Reuters reported yesterday that Ecuador had declared the U.S. ambassador to the country “persona non grata,” demanding that Ambassador Hodges leave the country over U.S. diplomatic cables released by Wikileaks reporting on alleged police corruption. This is the most serious form of censure that a country can apply to a representative of a foreign mission. In this case Ecuador had publicly indicated that Ambassador Hodges is no longer welcome in the country.
Reuters quoted Ecuador’s Foreign Minister Ricardo Patino:
“Ecuador’s government has decided to consider this woman as a persona non grata… we have asked her to leave the country in the shortest time possible,” he said.
Patino also said that the decision did not mean Ecuador was breaking off relations with the United States.
Reuters noted that Ecuador late last year had initially offered Wikileaks founder Julian Assange the possibility of working and seeking residency in the Andean country. But President Rafael Correa later withdrew the offer saying Assange had broken U.S. laws.
Read the whole thing here.
The Latin American Herald Tribune said that the offending cables were about corruption in the South American country’s police force and noted that Ecuador had previously expelled two American diplomats — including First Secretary Mark Sullivan — in February 2009 for “unacceptable interference in Ecuador’s internal affairs.” The Tribune also pointed out that in July 2008, Ecuador President Rafael Correa also refused to renew a 10 year lease on a U.S. air base in the Ecuadorean port city of Manta, which the U.S. used to conduct anti-drug surveillance in the region. The U.S. left the Manta air base in September 2009.
CNN reported that Ecuador’s foreign minister, Ricardo Patino, said that although the government is asking the ambassador to leave, she is not being officially expelled. This act “is not against the government of the United States, but against a diplomat who made serious statements,” Patino said.
Funny thing about this — the Ecuadorian Foreign Minister called the ambassador “this woman as a persona non grata” — she may have been the signoff signature on those offending cables, but most probably did not write up those reports. That’s what note takers are for, silly. But that probably doesn’t really matter to the host country. Somebody’s gotta pay, not for reporting something that may/may not be known to the locals …. somebody’s gotta pay for the dirty laundry now out in the open.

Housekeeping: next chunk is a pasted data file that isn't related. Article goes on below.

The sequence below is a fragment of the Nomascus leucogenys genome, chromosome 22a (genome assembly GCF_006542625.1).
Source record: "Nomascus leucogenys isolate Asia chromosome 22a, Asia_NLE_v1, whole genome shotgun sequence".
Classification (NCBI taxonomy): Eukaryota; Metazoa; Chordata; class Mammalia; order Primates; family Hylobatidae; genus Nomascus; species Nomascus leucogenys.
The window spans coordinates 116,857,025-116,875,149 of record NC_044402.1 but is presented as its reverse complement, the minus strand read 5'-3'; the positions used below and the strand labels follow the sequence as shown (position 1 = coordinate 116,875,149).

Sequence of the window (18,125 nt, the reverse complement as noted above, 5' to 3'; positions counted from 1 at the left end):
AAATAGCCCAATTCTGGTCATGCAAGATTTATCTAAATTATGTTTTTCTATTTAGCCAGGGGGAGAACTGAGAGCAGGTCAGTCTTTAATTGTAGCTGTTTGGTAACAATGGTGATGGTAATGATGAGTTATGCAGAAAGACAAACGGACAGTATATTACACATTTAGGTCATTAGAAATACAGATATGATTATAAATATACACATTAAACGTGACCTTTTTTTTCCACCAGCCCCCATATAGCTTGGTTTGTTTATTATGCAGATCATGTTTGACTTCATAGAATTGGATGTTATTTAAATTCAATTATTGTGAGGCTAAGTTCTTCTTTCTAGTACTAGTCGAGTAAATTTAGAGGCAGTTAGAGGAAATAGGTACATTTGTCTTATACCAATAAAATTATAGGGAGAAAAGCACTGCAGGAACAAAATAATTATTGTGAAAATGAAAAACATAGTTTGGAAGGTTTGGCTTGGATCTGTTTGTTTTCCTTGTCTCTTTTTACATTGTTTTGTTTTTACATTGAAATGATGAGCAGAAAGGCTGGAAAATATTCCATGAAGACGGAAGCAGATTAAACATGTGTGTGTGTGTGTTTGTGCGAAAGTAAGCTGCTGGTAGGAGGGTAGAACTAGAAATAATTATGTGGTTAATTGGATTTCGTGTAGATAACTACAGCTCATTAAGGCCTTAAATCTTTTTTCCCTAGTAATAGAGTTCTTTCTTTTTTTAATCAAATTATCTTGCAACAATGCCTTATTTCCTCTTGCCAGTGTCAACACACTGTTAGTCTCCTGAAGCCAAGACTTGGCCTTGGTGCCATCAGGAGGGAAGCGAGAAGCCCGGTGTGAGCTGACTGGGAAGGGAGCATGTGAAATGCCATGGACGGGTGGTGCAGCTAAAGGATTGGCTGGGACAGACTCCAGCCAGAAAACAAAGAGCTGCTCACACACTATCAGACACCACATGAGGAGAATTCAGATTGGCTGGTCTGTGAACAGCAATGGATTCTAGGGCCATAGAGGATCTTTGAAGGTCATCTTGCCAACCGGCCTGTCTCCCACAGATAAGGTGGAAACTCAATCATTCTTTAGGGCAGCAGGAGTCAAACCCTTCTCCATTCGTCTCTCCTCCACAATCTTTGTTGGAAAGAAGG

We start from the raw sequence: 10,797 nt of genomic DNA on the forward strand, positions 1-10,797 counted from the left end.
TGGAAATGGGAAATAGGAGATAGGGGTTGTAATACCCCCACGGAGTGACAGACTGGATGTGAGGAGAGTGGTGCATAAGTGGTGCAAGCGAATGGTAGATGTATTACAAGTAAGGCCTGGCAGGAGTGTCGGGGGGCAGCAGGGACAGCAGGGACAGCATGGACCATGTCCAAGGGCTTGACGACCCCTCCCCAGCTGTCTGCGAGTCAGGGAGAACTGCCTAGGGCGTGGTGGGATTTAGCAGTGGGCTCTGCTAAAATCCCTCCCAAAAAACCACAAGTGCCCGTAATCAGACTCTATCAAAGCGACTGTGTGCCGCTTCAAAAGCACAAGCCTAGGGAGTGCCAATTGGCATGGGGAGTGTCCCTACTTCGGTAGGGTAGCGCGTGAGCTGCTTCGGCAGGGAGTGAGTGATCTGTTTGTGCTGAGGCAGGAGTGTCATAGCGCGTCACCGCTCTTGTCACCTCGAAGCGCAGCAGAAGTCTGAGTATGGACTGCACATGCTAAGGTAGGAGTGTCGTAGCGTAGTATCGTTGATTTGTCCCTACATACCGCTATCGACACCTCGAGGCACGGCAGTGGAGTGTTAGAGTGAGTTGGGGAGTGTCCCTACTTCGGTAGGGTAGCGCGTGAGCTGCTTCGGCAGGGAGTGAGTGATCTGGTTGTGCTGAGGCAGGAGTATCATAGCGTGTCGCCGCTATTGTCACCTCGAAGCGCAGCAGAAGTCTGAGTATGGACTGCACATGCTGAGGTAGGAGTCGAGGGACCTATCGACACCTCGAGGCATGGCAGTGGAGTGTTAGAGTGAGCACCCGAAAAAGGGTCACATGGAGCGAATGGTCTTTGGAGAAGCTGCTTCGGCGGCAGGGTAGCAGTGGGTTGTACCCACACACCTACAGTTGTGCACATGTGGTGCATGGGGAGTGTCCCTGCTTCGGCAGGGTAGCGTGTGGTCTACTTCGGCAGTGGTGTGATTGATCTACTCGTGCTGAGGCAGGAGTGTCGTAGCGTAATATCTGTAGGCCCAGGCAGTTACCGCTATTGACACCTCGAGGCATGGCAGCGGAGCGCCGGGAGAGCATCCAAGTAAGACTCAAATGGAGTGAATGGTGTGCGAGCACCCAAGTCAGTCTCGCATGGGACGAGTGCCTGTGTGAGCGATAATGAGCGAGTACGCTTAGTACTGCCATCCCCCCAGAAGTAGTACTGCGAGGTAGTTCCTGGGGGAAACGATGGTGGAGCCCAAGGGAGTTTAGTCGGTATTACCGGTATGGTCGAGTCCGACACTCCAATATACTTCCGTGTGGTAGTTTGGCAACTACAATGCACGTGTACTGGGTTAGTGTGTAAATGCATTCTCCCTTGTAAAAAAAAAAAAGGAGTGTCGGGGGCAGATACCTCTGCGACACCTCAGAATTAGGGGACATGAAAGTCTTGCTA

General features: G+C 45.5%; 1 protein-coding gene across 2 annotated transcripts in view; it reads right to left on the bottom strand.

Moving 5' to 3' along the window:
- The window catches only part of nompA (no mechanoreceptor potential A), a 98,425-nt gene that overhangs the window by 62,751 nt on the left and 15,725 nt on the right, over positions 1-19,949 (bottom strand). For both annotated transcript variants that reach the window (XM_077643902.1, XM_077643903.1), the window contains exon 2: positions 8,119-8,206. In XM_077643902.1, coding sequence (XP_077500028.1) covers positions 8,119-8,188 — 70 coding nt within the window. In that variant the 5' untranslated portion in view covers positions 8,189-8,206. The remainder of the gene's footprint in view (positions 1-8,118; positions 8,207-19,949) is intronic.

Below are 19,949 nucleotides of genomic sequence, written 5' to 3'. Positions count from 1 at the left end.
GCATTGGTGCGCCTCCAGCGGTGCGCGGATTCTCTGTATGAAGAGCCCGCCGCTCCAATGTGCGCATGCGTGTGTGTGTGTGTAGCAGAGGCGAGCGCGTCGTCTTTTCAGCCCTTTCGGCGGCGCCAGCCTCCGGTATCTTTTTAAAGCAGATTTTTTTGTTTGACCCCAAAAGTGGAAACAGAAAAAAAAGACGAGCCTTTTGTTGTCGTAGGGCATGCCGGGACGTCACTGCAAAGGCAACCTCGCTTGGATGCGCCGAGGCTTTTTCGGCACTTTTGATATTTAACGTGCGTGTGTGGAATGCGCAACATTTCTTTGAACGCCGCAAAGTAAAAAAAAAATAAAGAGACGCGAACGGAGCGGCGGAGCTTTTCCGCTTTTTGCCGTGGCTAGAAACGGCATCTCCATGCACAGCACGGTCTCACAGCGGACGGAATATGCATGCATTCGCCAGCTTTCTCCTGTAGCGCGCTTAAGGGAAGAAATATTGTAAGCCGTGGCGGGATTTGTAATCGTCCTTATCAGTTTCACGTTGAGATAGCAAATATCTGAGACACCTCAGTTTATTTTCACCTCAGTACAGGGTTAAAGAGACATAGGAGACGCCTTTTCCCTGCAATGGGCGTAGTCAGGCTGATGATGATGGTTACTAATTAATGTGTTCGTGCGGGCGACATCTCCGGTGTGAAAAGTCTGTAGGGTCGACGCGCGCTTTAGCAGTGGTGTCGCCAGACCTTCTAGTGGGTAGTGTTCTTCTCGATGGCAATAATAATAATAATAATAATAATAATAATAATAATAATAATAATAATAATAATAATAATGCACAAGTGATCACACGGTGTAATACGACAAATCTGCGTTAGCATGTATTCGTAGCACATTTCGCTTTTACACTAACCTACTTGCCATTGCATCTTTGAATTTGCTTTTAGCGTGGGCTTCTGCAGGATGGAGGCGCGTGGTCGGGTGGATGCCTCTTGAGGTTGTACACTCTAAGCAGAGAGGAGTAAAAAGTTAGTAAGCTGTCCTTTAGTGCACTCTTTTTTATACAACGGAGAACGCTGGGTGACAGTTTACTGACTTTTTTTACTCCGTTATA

What “serious statements” were actually said in those Embassy Quito cables that so upset the Government of Ecuador?
[WikiLeaks Warning!!! Do not view links below from your office computer]
For starters, a February 2009 cable, reported a background to President Correa’s attacks on U.S. cooperation with Ecuador’s Police including that tinsy winsy bit about Government of Ecuador officials were linked to the FARC. That’s the Revolutionary Armed Forces of Colombia, the largest and oldest insurgent group in the Americas. You can read the cable here, published by El Pais.
The other cable from July 2009 that appears to put some ants inside the official pants is this cable –a Visas Donkey cable on Corruption 212(f) Visa Revocation of Jaime Aquilino Hurtado Vaca. Hurtado is the Commander of the National Police. The cable also includes Hurtado’s wife and daughter. You can read the cable here published by El Pais detailing the corruption.
These two cables alone will give you an idea why somebody’s gotta pay. If you kick out the US ambassador, maybe that would beat out the dirty laundry headlines. But you can’t wash the dirty laundry in the dark, can you?
Quick bio: Heather Hodges was sworn in at the Department of State as U.S. Ambassador to Ecuador on July 15, 2008, arrived in Ecuador in early August, and presented her credentials to President Rafael Correa on October 2, 2008. Prior to this appointment she was Principal Deputy Assistant Secretary in the Office of the Director General. She served as U.S. Ambassador to Moldova from September 2003 to May 2006.
Ambassador Hodges joined the Foreign Service in 1980 and was assigned to Caracas, Venezuela. Following Caracas, she served in Guatemala and later in Washington as Peru Desk Officer. In 1987, Ms. Hodges received a Pearson Fellowship to work in the U.S. Congress, where she was counsel to the Senate Subcommittee on Immigration and Refugee Affairs. In January 1989, she became Consul General at the U.S. Consulate in Bilbao, Spain. In 1991, she returned to Washington to serve as Deputy Director of the Office of Cuban Affairs.
In 1993, Ms. Hodges was assigned to Managua, Nicaragua, as Deputy Chief of Mission. From August 1996 to June 1997, Ms. Hodges participated in the Department of State’s Senior Seminar, a leadership program for select members of the Foreign Service. She served as the Deputy Chief of Mission in Lima, Peru, from July 1997 to May 2000 and was also Deputy Chief of Mission at the U.S. Embassy in Madrid, Spain, from June 2000 to July 2003.
Before she left Spain, the Spanish government awarded Ms. Hodges the Spanish decoration of “Isabel la Catolica – Encomienda de Numero” for her contributions to Spanish-U.S. relations. Similarly, the Government of Moldova presented her with the Award of Honor in 2006, and the same year she was awarded a Presidential Meritorious Service Award.
Ambassador Hodges is a native of Cleveland, Ohio. She has a B.A. in Spanish from the College of St. Catherine, in St. Paul, Minnesota, and an M.A. from New York University and speaks fluent Spanish.